After bonding over their passion of real estate, Jared Harrell and Meg Meliet hope the Real Estate Organization Alumni Association will strengthen the real estate program.
In some academic settings, it may be rare for professors and undergraduate students to create bonds that last beyond the final grade for a class. For Jared Harrell, assistant professor of practice in finance, and Meg Meliet, a 2020 finance graduate, that strong bond was pretty much inevitable. Though the bond may have started in an informational meeting to discuss the real estate concentration, it's now on a path to establishing a brand new alumni association for real estate students.
Meliet was drawn to Texas Tech University (TTU) and the Jerry S. Rawls College of Business due in part to the Scovell Business Leadership Program. It was an organization Meliet believed could hone her leadership skills while providing professional development opportunities.
“After my first semester at Texas Tech, I began to develop a passion for the commercial real estate industry, specifically real estate development. Once I knew that was my path, I sought out details on the real estate program and found my way to Professor Harrell.”
While Harrell typically first meets real estate students in one of his courses, Meliet was a bit more motivated and was able to meet Harrell through her Scovell Business Leadership Program mentor.
Harrell and Meliet shared an immediate connection thanks to their ties to the Houston area, but it wasn't long before Harrell picked up on the enthusiasm that Meliet had for real estate.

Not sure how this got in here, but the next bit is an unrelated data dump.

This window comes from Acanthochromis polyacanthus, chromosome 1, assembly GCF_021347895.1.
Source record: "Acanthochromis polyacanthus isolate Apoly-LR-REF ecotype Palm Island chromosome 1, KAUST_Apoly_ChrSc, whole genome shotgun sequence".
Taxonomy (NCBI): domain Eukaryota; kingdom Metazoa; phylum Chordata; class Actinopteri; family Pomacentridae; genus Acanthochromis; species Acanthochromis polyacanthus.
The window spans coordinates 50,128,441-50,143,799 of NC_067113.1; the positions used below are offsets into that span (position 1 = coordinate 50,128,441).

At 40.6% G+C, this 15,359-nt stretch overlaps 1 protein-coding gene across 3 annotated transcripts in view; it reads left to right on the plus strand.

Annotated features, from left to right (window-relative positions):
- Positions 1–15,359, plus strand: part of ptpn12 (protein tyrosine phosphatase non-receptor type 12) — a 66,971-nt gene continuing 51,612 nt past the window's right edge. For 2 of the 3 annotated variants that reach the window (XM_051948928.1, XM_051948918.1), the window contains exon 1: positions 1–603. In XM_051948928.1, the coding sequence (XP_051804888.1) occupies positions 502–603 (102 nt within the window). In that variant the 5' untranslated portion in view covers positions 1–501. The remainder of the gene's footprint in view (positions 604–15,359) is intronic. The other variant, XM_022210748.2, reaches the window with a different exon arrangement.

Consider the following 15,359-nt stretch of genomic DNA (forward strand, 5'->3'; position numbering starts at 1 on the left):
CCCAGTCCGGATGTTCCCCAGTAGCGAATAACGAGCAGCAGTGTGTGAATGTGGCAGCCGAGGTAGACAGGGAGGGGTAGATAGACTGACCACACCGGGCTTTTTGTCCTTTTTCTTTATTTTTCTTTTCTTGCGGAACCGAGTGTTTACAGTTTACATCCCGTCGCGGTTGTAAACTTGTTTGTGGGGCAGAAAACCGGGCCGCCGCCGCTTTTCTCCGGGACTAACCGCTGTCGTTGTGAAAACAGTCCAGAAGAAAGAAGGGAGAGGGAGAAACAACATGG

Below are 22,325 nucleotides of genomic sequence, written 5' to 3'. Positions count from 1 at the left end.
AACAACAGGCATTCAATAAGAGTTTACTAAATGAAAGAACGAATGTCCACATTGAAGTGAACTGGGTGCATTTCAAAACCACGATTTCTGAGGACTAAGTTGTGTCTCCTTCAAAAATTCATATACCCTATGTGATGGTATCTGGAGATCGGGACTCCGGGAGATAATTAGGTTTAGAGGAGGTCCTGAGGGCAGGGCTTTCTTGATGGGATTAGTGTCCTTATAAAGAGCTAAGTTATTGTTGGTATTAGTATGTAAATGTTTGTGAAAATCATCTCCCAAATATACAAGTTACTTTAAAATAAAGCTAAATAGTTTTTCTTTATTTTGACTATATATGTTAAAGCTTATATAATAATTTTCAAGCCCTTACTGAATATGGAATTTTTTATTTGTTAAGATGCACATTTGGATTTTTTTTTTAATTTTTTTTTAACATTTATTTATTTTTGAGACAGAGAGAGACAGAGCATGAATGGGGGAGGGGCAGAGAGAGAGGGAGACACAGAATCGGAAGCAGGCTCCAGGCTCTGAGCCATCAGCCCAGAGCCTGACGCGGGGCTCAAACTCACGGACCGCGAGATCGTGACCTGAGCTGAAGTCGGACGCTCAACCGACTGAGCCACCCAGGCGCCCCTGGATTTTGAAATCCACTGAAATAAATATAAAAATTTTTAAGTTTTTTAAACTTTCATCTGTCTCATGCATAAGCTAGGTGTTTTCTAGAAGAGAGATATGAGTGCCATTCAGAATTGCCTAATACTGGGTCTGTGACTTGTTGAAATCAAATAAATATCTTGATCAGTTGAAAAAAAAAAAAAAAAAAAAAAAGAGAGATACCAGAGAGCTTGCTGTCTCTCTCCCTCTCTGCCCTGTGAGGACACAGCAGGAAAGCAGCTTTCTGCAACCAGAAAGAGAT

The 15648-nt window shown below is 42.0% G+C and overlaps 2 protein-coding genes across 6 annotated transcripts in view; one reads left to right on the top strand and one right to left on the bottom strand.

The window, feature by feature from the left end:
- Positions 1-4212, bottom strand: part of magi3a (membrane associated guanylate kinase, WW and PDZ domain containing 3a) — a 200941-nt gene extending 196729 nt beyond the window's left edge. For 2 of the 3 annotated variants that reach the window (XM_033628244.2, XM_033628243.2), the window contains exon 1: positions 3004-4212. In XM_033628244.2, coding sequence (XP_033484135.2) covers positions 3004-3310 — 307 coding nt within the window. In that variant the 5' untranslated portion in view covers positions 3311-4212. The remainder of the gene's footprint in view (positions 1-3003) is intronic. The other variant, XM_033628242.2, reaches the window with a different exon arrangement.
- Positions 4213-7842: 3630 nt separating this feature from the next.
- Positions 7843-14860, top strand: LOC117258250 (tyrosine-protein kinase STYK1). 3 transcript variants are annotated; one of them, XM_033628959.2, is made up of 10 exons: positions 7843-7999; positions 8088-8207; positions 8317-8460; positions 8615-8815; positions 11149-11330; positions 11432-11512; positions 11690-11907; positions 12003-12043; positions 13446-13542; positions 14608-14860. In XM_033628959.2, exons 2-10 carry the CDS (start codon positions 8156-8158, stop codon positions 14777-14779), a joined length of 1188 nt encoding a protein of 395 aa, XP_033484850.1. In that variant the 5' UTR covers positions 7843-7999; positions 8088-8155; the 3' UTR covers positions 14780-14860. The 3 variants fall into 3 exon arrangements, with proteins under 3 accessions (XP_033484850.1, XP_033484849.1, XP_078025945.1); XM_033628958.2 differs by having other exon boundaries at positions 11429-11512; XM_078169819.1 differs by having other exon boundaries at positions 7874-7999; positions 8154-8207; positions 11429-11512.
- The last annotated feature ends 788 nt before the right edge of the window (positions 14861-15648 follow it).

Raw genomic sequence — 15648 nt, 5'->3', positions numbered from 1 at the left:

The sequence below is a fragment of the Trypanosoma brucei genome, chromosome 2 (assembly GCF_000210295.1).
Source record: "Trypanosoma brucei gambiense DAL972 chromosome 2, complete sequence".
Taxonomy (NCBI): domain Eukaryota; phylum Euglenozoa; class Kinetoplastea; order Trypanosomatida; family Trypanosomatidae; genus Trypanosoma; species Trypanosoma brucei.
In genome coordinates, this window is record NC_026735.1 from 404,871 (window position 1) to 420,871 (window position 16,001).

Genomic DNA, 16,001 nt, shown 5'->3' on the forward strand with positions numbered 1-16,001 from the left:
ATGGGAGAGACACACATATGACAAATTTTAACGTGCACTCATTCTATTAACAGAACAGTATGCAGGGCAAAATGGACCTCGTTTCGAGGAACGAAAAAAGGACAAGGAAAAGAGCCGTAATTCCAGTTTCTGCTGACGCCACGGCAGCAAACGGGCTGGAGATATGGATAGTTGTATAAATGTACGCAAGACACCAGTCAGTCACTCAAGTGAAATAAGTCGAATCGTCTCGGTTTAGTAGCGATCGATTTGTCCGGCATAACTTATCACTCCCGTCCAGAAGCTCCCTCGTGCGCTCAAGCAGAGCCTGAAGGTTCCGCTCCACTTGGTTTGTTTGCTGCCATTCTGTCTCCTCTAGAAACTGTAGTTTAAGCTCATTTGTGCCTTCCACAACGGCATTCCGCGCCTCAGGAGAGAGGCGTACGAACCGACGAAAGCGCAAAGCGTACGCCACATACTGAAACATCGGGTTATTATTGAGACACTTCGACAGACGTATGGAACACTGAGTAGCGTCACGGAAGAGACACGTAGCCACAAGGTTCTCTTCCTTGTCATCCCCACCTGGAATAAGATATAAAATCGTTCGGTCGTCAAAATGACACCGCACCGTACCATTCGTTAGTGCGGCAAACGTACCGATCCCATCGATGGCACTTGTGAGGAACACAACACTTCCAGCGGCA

“I remember walking away from our first meeting thinking wow that's an impressive young lady,” said Harrell. “She's driven. She's really focused. She was impressive from the first time I met her.”
Fostering an Academic Relationship
Harrell's first impression was only reinforced once Meg was enrolled in his Real Estate Fundamentals and Real Estate Law courses.
“Seeing her interest level and the way she engaged the material, really stood out to me,” said Harrell. “She was a student who wanted to talk about the topics outside of class because she was genuinely interested. She was driven and continues to be to this day.”
As a student, Meliet really appreciated Harrell's teaching style.
“It felt real. You could tell there was not a thing he was teaching that he had not encountered in the professional world. There is an authenticity there that cannot be replicated, and this enhances his students' learning experiences.”
Harrell attributes his teaching style to his time as a lawyer prior to teaching. While he's been at TTU since August 2015, Harrell had spent the previous 12 years practicing real estate law.
“My job as a lawyer was to take concepts and break them down for everyday people,” said Harrell. “I take that approach to an everyday explanation with students. I don't expect students to take what I say at face value. I need to additionally support it with why it's important.”
It became clear to both Meliet and Harrell that their personalities and passion for real estate meshed well. Soon, they began collaborating through the Real Estate Organization (REO), an extracurricular organization for students of all majors who are interested in the real estate industry.
Harrell has served as the faculty advisor for REO since coming to TTU. While he enjoys working with students in a less-formal setting than a classroom, he wants to make sure students see REO as a valuable experience and one that prepares them for the working world.
“At the end of the day, I want REO to be relevant to students,” said Harrell. “I don't want it to be something that's another club or doesn't have a purpose.”
That purpose certainly comes through to the students of REO. Meliet, who joined REO in 2017 and served as the organization's president in her final year at TTU, really appreciated the exposure to alumni, industry leaders and core real estate concepts that REO provided.
Putting a Stamp in Real Estate